For hospitals, telemedicine enables new methods of service delivery and could produce a general reduction in admissions, waiting times, and ER visits. Evolution Health, for example, has set up a 24/7 command center complete with doctors, nurses, and pharmacists with the capacity to coordinate and administer services.

Preventive care made possible by digitalization could also improve medication management – and even reduce the need for medication through lifestyle improvements. Onduo, for example, a business partnership between Sanofi and Verily Life Sciences (Google) combines devices, software, medicine, and professional care to deliver integrated solutions for diabetes management. Looking ahead, clinical trials for drugs could be facilitated by connected apps (once the apps are approved by regulators) to deliver results more quickly and track a study’s progress in real time.

The Way Forward

In most industries, innovation generally makes products cheaper and/or produces better results, but this is not yet happening in health as the cost of care continues to rise. Globally, healthcare costs are increasing faster than general inflation. So why isn’t the cost of care going down?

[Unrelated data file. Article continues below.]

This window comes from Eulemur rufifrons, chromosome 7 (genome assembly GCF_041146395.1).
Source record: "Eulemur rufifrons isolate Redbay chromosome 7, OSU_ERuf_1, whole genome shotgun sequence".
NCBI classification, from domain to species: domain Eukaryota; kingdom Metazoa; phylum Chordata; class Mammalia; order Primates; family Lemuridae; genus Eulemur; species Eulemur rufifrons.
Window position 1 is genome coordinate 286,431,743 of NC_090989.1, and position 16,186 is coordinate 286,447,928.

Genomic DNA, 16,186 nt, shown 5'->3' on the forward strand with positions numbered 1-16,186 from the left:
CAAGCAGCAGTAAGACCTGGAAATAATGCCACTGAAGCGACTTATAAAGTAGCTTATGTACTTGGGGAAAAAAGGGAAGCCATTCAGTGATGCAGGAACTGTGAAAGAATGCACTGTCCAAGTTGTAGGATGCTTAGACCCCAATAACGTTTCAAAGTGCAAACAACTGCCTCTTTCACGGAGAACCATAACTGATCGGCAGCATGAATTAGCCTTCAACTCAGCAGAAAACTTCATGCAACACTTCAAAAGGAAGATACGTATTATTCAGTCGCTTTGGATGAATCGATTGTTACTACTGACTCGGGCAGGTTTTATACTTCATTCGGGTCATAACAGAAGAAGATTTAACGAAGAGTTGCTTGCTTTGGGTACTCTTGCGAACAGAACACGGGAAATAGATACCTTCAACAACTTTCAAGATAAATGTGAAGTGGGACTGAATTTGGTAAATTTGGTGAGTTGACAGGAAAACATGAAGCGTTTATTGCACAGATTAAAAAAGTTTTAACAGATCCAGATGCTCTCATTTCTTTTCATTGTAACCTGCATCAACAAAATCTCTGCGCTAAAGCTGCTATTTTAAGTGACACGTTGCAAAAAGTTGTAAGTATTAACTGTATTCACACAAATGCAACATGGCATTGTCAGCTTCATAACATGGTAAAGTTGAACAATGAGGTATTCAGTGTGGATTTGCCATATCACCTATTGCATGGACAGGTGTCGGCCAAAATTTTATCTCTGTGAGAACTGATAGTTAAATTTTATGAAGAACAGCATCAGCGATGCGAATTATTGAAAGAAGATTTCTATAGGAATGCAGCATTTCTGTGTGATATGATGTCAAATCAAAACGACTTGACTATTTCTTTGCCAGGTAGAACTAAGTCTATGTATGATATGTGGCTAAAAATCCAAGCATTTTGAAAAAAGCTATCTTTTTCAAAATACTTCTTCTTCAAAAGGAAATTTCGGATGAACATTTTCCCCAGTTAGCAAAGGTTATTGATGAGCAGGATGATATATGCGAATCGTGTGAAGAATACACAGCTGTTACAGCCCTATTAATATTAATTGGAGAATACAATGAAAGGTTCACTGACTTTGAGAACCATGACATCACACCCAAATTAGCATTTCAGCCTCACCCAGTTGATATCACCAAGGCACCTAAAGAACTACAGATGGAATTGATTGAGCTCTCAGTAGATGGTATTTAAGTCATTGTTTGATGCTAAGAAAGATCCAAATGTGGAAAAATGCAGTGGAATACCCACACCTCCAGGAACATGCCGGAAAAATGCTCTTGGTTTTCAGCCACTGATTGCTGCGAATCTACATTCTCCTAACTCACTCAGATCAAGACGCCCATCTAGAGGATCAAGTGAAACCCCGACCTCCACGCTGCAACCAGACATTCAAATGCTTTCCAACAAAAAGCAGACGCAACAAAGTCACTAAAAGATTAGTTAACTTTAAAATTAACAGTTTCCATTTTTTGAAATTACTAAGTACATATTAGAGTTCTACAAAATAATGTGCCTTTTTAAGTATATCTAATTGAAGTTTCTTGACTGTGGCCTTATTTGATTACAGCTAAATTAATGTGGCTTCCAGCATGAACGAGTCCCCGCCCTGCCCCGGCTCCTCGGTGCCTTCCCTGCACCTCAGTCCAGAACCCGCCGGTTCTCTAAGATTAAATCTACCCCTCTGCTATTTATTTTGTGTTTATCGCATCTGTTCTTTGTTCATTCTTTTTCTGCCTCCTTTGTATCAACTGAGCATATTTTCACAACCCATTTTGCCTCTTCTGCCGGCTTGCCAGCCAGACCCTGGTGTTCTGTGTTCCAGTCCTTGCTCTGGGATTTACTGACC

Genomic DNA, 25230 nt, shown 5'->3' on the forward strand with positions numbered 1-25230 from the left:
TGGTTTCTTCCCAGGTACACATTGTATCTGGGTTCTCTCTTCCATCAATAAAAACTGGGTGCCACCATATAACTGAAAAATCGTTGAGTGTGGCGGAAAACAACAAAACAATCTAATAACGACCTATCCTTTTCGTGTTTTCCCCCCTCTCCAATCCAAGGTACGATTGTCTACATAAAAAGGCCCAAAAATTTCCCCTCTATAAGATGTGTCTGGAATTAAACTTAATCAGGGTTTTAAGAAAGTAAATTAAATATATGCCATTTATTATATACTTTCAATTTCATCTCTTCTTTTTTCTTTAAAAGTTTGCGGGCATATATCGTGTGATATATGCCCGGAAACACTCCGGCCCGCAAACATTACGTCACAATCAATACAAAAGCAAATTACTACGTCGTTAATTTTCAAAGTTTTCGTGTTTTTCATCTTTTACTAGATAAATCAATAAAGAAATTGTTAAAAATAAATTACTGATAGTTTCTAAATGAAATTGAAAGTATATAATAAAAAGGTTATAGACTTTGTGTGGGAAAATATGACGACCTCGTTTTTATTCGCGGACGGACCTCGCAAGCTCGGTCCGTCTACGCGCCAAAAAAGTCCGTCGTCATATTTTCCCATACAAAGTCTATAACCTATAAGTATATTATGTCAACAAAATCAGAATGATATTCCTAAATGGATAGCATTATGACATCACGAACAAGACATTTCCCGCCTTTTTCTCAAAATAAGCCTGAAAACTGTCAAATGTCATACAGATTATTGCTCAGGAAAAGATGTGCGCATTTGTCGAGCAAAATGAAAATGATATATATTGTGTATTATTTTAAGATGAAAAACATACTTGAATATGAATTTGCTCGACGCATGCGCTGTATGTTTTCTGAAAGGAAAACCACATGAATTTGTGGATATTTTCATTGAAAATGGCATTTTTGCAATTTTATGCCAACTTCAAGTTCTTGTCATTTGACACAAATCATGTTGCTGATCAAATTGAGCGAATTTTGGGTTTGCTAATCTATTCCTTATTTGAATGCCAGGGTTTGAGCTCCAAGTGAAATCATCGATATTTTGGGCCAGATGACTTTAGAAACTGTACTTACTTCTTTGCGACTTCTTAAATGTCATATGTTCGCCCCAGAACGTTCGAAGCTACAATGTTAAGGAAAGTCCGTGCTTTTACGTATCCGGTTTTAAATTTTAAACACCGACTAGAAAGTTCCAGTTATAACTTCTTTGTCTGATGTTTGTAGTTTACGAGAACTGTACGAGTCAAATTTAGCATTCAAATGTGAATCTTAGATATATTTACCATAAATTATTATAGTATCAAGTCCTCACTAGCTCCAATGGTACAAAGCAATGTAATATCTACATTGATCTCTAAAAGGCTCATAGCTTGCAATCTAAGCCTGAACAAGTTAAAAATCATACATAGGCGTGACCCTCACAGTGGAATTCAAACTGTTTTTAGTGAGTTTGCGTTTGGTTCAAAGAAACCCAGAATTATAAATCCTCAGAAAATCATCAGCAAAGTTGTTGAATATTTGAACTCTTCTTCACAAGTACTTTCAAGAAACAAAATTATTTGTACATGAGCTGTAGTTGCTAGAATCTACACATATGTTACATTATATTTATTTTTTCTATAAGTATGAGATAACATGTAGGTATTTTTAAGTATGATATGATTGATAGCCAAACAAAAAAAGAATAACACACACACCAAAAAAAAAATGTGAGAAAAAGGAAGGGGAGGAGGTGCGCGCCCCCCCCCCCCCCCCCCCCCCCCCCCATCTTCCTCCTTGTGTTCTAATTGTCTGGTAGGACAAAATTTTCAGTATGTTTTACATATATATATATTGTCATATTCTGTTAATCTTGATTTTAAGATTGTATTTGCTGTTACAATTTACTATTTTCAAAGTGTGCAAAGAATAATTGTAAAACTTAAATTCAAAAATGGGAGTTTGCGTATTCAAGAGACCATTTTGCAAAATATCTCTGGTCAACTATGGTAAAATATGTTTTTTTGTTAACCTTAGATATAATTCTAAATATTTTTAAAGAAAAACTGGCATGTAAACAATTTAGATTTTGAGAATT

Factors include an uncertain regulatory environment, the wide variety of payment methods, and an overly complicated value chain that contains too many players and conflicting interests. But perhaps the biggest problem may be a failure to focus on the needs of the end user: the patient.

Yet therein lies the hope for digitalized health care – that it will transfer power to the patient. Some of the biggest global companies are betting on it and investing in this area, including technology giants like Amazon and Google, as well as increasing focus and investments from venture capital. Resulting competition and innovation promise to revolutionize the health insurance industry.

The spike in preventable, chronic diseases – diabetes, cardiovascular disease, cancer – is well-documented. Medical claims are increasingly connected to lifestyle and lifestyles are increasingly connected to technology. Already we see carriers emphasizing the customer journey and strengthening their connection to insureds – Humana’s “Start with Healthy” wellness initiative, for example. As mobile health apps and wearable devices continue to advance, this connection will only grow closer, engendering behavior changes among insureds and a flood of new data for insurers.

As much progress as we’ve made in the digitalization of health care, the journey has only just begun. The movement toward the prevention of risk in cooperation with connected consumers is destined to accelerate. But progress needs the right building blocks in order to advance. If we lack a strong foundation in traditional insurance – efficient sign-up, verified data, thorough experience analysis, effective claims management – redefining health insurance will stall before it has a chance to gain momentum. We should first accurately define the problems, and then seek digital solutions.